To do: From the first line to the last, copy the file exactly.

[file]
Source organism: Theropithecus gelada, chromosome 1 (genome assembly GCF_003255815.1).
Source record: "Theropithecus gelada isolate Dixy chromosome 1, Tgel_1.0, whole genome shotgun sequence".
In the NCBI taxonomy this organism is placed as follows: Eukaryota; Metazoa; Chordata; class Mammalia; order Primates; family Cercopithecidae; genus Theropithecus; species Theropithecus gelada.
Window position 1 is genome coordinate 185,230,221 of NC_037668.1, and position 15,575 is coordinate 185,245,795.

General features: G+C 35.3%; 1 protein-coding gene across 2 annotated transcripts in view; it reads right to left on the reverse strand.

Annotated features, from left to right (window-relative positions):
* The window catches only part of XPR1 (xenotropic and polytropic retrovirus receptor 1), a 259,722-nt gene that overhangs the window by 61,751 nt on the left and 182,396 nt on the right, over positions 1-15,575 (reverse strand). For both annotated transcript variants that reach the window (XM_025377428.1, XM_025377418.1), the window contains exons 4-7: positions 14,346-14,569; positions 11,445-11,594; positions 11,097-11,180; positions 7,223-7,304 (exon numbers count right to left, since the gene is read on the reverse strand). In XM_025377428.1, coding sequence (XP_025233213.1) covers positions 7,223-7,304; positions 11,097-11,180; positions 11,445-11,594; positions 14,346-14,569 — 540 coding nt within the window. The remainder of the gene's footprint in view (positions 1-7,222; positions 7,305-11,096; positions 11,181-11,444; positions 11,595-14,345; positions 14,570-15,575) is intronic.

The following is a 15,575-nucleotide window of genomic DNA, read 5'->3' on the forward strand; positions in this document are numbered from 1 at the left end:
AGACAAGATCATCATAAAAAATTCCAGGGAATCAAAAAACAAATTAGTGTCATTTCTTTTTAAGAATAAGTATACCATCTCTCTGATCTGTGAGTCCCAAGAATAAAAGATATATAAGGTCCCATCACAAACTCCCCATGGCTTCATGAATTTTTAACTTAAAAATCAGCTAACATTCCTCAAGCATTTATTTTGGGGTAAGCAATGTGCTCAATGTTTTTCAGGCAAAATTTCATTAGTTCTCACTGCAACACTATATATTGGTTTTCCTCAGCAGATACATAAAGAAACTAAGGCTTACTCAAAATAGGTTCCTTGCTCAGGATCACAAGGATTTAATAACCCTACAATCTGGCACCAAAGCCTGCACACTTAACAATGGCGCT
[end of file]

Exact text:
Source organism: Theropithecus gelada, chromosome 1 (genome assembly GCF_003255815.1).
Source record: "Theropithecus gelada isolate Dixy chromosome 1, Tgel_1.0, whole genome shotgun sequence".
In the NCBI taxonomy this organism is placed as follows: Eukaryota; Metazoa; Chordata; class Mammalia; order Primates; family Cercopithecidae; genus Theropithecus; species Theropithecus gelada.
Window position 1 is genome coordinate 185,230,221 of NC_037668.1, and position 15,575 is coordinate 185,245,795.

General features: G+C 35.3%; 1 protein-coding gene across 2 annotated transcripts in view; it reads right to left on the reverse strand.

Annotated features, from left to right (window-relative positions):
* The window catches only part of XPR1 (xenotropic and polytropic retrovirus receptor 1), a 259,722-nt gene that overhangs the window by 61,751 nt on the left and 182,396 nt on the right, over positions 1-15,575 (reverse strand). For both annotated transcript variants that reach the window (XM_025377428.1, XM_025377418.1), the window contains exons 4-7: positions 14,346-14,569; positions 11,445-11,594; positions 11,097-11,180; positions 7,223-7,304 (exon numbers count right to left, since the gene is read on the reverse strand). In XM_025377428.1, coding sequence (XP_025233213.1) covers positions 7,223-7,304; positions 11,097-11,180; positions 11,445-11,594; positions 14,346-14,569 — 540 coding nt within the window. The remainder of the gene's footprint in view (positions 1-7,222; positions 7,305-11,096; positions 11,181-11,444; positions 11,595-14,345; positions 14,570-15,575) is intronic.

The following is a 15,575-nucleotide window of genomic DNA, read 5'->3' on the forward strand; positions in this document are numbered from 1 at the left end:
AGACAAGATCATCATAAAAAATTCCAGGGAATCAAAAAACAAATTAGTGTCATTTCTTTTTAAGAATAAGTATACCATCTCTCTGATCTGTGAGTCCCAAGAATAAAAGATATATAAGGTCCCATCACAAACTCCCCATGGCTTCATGAATTTTTAACTTAAAAATCAGCTAACATTCCTCAAGCATTTATTTTGGGGTAAGCAATGTGCTCAATGTTTTTCAGGCAAAATTTCATTAGTTCTCACTGCAACACTATATATTGGTTTTCCTCAGCAGATACATAAAGAAACTAAGGCTTACTCAAAATAGGTTCCTTGCTCAGGATCACAAGGATTTAATAACCCTACAATCTGGCACCAAAGCCTGCACACTTAACAATGGCGCT